Background: Actinic keratoses (AKs) are intraepidermal skin tumors that have the potential to progress to squamous cell carcinomas (SCCs). SCCs are the second most common cancer with more than 200,000 cases each year in America. Approximately 10% of AKs will progress to SCCs. This progression is thought to be due to chronic sun exposure, specifically ultraviolet B sunlight.
Objective: Understanding the kinetics of this developmental process can help physicians better evaluate and subsequently treat precancerous AKs.
Methods: To determine the time scale of AK progression, we conducted a retrospective electronic medical record study of all patients diagnosed histopathologically with an SCC between July 1, 2003, and June 30, 2005.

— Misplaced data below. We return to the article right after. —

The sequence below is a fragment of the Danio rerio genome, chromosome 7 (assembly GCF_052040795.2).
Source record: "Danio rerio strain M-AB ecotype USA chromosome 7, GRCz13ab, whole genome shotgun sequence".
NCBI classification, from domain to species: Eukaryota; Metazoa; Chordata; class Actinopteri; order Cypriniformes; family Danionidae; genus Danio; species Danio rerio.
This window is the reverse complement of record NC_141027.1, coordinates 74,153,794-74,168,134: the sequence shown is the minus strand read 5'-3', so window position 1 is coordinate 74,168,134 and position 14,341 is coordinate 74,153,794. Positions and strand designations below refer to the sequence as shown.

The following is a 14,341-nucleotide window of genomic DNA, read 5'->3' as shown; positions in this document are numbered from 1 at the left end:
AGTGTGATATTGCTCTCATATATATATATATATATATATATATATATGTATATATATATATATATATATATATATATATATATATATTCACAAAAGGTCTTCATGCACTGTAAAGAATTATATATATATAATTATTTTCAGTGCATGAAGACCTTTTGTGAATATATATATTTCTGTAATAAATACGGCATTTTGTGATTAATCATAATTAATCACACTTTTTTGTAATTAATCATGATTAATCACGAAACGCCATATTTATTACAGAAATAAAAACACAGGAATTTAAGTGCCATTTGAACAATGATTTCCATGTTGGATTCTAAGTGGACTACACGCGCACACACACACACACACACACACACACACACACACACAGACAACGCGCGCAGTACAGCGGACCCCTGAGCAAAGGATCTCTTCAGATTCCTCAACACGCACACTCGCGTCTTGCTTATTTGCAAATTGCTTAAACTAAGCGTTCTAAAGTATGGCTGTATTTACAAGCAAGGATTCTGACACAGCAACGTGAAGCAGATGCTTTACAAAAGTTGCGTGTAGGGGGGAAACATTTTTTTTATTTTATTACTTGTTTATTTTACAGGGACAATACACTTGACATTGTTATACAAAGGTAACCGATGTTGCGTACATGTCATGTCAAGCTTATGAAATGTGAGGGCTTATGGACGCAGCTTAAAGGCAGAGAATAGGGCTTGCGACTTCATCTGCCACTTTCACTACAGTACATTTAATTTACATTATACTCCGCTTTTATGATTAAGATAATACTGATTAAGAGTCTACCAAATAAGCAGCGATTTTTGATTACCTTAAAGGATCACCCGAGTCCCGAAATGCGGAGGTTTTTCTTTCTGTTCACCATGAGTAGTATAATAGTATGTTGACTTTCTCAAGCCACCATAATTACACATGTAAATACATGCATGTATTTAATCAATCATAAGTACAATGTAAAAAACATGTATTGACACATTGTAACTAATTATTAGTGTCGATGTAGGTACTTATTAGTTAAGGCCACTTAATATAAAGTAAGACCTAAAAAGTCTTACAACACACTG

Results: Of a total patient population of 6,691, 91 had a histopathologically confirmed diagnosis of an AK at the same site as the subsequent SCC. The length of time for an AK to progress to an SCC was determined to be 24.6 months (95% confidence interval, 21.04-28.16 months).
Conclusions: Although a more controlled in vivo study is indicated, these data provide a good estimate of the time course from an AK to an SCC. In summary, of the estimated 10% of AKs that will develop into an SCC, the progression will take approximately 2 years.